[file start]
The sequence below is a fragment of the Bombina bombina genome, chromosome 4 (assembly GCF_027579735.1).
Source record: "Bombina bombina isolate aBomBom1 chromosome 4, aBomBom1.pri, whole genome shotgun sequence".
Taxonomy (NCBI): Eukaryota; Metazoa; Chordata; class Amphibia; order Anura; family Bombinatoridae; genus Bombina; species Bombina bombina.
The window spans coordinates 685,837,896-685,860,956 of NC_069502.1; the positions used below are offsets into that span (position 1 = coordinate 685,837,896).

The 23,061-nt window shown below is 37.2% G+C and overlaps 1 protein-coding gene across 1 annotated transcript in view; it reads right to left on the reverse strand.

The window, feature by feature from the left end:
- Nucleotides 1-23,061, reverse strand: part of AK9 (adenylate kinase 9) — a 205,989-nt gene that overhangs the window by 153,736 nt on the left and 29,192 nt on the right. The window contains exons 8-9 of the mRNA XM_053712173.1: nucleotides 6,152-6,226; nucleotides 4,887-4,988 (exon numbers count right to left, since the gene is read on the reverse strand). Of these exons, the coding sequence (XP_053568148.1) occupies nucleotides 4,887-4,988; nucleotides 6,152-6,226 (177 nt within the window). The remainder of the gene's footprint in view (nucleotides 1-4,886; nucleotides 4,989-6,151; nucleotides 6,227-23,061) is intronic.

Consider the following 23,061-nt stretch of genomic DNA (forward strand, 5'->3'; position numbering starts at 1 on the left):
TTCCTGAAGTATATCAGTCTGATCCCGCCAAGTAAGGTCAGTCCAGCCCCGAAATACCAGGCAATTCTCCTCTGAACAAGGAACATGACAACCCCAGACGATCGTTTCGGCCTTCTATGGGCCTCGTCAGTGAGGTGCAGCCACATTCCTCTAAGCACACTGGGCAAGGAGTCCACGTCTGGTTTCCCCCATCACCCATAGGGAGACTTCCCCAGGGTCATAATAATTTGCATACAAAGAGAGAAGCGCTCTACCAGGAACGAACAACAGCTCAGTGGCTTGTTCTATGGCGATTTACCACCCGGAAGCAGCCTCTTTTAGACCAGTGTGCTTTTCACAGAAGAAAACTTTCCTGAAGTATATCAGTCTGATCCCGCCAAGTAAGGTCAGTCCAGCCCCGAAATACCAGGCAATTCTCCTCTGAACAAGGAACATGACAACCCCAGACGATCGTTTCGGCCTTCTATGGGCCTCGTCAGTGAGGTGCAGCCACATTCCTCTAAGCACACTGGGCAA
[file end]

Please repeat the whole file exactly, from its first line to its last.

The sequence below is a fragment of the Bombina bombina genome, chromosome 4 (assembly GCF_027579735.1).
Source record: "Bombina bombina isolate aBomBom1 chromosome 4, aBomBom1.pri, whole genome shotgun sequence".
Taxonomy (NCBI): Eukaryota; Metazoa; Chordata; class Amphibia; order Anura; family Bombinatoridae; genus Bombina; species Bombina bombina.
The window spans coordinates 685,837,896-685,860,956 of NC_069502.1; the positions used below are offsets into that span (position 1 = coordinate 685,837,896).

The 23,061-nt window shown below is 37.2% G+C and overlaps 1 protein-coding gene across 1 annotated transcript in view; it reads right to left on the reverse strand.

The window, feature by feature from the left end:
- Nucleotides 1-23,061, reverse strand: part of AK9 (adenylate kinase 9) — a 205,989-nt gene that overhangs the window by 153,736 nt on the left and 29,192 nt on the right. The window contains exons 8-9 of the mRNA XM_053712173.1: nucleotides 6,152-6,226; nucleotides 4,887-4,988 (exon numbers count right to left, since the gene is read on the reverse strand). Of these exons, the coding sequence (XP_053568148.1) occupies nucleotides 4,887-4,988; nucleotides 6,152-6,226 (177 nt within the window). The remainder of the gene's footprint in view (nucleotides 1-4,886; nucleotides 4,989-6,151; nucleotides 6,227-23,061) is intronic.

Consider the following 23,061-nt stretch of genomic DNA (forward strand, 5'->3'; position numbering starts at 1 on the left):
TTCCTGAAGTATATCAGTCTGATCCCGCCAAGTAAGGTCAGTCCAGCCCCGAAATACCAGGCAATTCTCCTCTGAACAAGGAACATGACAACCCCAGACGATCGTTTCGGCCTTCTATGGGCCTCGTCAGTGAGGTGCAGCCACATTCCTCTAAGCACACTGGGCAAGGAGTCCACGTCTGGTTTCCCCCATCACCCATAGGGAGACTTCCCCAGGGTCATAATAATTTGCATACAAAGAGAGAAGCGCTCTACCAGGAACGAACAACAGCTCAGTGGCTTGTTCTATGGCGATTTACCACCCGGAAGCAGCCTCTTTTAGACCAGTGTGCTTTTCACAGAAGAAAACTTTCCTGAAGTATATCAGTCTGATCCCGCCAAGTAAGGTCAGTCCAGCCCCGAAATACCAGGCAATTCTCCTCTGAACAAGGAACATGACAACCCCAGACGATCGTTTCGGCCTTCTATGGGCCTCGTCAGTGAGGTGCAGCCACATTCCTCTAAGCACACTGGGCAA